Shaq Lawson doesn't remember the exact play. He only remembers the moment.
Falling forward. Sticking out both hands to brace himself. And wondering, just before hitting the turf in Hard Rock Stadium, if his right shoulder would survive its first major encounter with football-style stress since undergoing surgery to repair a torn labrum last May.
It did. Not a hint of pain. Not even the smallest indication that what was done in the operating room had suddenly become undone.
"That's when I said, 'Oh, my shoulder's good,'" the rookie outside linebacker says of his thoughts while making his NFL debut during the Bills' Oct. 23 loss against the Miami Dolphins.
Lawson grimaces slightly as he yanks off his shoulder pads after a recent practice. Then, he pulls away a harness from his right shoulder, revealing a nasty scar that runs vertically around the socket.
He can smile as he examines it – yes, he agrees that it is fairly long – because he's happy with how everything worked out. The former Clemson standout became a first-round draft pick in April, got his shoulder fixed, and after about six months of healing and rehabilitating, he's playing again.
And playing well.
In the three games since his return, Lawson has two sacks, among five tackles, and three quarterback hits. His first sack came against none other than Tom Brady in the Oct. 30 loss against New England. His second came against another big name, Russell Wilson, in last Monday night's defeat at Seattle.
"What I was concerned about was how I was going to be able to use it and how I was going to come back to be myself," Lawson says of his shoulder's initial reaction to game contact. "At first, I eased my way, but then I just knew like, my shoulder ain't going to go nowhere."
To make the impact he has made is fairly remarkable, even as the 19th overall pick of the draft.
The Bills' coaches have done their best not to overload Lawson with too much of their thick defensive playbook. However, they've given him enough to where he can make the most of his raw speed, athleticism and instincts as he alternates between standing up and putting a hand on the ground as he did throughout his collegiate career. The Bills' defense is predicated on applying pressure, and, even before Lawson finally entered the lineup, it was doing that far better than in 2015.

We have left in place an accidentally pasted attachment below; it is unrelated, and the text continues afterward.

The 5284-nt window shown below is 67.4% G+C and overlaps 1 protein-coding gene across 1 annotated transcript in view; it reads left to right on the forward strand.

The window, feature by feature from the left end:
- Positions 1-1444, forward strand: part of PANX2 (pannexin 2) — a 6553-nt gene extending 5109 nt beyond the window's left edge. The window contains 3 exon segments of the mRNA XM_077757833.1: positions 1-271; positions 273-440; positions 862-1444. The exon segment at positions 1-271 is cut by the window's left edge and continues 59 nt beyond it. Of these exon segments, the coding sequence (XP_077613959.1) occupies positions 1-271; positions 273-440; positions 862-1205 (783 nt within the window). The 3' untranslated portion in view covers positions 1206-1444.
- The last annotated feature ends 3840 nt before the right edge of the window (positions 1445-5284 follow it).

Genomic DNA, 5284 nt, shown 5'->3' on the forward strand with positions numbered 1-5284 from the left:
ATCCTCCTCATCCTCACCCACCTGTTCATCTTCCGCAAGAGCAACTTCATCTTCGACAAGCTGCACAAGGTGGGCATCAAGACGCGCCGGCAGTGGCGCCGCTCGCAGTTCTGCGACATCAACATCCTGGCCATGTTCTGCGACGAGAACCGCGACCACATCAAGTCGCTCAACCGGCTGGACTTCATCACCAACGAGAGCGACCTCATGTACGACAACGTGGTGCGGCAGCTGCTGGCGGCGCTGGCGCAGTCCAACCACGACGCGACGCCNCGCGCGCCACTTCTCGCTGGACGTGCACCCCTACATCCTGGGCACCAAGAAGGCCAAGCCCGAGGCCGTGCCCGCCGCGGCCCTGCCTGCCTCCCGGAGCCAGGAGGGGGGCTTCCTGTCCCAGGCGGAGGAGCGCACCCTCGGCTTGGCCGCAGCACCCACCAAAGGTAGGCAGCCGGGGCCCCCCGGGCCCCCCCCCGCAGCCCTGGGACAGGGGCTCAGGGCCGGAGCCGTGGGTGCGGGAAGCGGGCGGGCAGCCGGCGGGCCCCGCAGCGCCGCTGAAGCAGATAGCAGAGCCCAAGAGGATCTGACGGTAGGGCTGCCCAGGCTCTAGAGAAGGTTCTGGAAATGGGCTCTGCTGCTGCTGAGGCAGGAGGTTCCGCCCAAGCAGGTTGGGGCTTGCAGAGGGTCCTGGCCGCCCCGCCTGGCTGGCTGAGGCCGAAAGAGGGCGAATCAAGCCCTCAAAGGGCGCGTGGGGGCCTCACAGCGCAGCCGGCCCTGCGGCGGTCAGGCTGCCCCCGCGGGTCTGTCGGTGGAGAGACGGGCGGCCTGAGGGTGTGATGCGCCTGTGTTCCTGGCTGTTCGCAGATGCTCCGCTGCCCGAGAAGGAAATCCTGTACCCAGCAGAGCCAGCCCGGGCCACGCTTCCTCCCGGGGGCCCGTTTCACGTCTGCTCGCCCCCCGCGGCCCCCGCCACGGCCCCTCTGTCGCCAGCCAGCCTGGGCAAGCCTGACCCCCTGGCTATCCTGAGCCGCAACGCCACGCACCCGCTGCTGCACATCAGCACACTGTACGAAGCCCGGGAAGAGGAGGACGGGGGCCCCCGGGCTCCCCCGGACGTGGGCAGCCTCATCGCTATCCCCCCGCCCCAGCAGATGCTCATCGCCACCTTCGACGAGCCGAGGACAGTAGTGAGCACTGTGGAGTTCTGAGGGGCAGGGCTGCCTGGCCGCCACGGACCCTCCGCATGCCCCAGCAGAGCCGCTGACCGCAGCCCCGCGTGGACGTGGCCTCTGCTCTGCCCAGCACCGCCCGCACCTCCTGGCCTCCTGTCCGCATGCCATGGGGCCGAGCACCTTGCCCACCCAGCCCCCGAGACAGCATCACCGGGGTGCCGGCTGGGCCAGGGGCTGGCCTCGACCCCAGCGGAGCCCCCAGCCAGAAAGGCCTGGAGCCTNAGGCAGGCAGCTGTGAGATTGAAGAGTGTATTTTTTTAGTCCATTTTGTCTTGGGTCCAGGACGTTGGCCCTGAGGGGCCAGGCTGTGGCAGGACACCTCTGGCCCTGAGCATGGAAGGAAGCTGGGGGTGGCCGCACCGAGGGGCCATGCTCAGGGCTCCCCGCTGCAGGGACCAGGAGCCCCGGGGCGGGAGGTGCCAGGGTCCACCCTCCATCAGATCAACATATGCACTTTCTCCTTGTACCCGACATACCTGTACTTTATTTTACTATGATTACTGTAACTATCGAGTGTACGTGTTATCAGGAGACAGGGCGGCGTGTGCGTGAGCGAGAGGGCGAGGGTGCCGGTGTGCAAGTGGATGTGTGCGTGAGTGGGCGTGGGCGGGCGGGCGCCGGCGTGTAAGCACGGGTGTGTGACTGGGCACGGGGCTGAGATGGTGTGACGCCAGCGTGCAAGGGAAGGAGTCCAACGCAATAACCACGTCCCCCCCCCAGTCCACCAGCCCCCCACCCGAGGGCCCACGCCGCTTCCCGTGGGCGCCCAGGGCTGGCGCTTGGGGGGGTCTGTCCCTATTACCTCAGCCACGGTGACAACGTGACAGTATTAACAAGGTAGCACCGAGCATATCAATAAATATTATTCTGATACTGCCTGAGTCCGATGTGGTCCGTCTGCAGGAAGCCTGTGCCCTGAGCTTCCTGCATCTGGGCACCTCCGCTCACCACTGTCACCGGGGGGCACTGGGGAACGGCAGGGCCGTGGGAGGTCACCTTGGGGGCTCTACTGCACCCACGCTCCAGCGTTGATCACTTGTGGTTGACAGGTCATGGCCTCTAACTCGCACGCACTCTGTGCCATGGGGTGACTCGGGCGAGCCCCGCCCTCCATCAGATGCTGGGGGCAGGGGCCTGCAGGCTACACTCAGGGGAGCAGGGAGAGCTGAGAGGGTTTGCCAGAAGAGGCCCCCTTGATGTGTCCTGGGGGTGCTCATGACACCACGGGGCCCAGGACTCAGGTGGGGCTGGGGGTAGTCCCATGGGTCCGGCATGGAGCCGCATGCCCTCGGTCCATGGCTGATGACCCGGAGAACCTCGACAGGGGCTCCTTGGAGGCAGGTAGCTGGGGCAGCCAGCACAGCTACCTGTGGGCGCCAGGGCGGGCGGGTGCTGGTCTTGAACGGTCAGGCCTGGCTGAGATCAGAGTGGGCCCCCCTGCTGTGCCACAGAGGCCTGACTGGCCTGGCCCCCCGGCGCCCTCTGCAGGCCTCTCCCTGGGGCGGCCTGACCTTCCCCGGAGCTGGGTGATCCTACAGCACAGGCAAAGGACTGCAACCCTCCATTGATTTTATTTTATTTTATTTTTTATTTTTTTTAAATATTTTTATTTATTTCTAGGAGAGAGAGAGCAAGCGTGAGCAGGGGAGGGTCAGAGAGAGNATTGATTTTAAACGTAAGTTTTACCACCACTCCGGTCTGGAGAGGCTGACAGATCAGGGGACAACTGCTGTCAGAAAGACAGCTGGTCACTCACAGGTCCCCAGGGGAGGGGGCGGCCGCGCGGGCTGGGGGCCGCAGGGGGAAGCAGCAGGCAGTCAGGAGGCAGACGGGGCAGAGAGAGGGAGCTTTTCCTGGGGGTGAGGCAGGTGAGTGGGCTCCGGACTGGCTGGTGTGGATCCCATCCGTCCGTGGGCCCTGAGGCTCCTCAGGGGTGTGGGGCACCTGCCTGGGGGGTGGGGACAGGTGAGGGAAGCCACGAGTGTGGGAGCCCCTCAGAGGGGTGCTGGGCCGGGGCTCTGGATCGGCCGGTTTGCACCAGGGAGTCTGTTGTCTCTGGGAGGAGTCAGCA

With Lawson operating from the right side, his same position at Clemson, the front seven has become that much more effective on the way to generating an NFL-high 30 sacks.
"When you come into this league and you’ve missed OTAs, you’ve missed minicamp, you miss all of training camp, and then you miss almost the first seven games of the season, and you’re a rookie? You are way behind," defensive coordinator Dennis Thurman says. "He’s starting to understand what we’re asking of him. It’s not going to be perfect, because he’s missed so much time, but you can see the talent. You can see his physical gifts.
"He wants to do it. He’s working towards that, and we’re expecting him to grow and get better."
'No pressure at all'
Lawson insists that all of the time he missed hasn't caused him to feel any extra pressure to make his presence felt immediately. He trusted that those who made the decision to draft him in the first round didn't lose faith in his ability as a top-level player.
He maintained patience, believing that, "when the time was right," the plays would come to him.
"I don't feel no pressure at all," Lawson says. "I'm just playing the game of football. I feel like I've been doing this all my life. If I continue to get better throughout the week during practice, it's going to show on Sundays."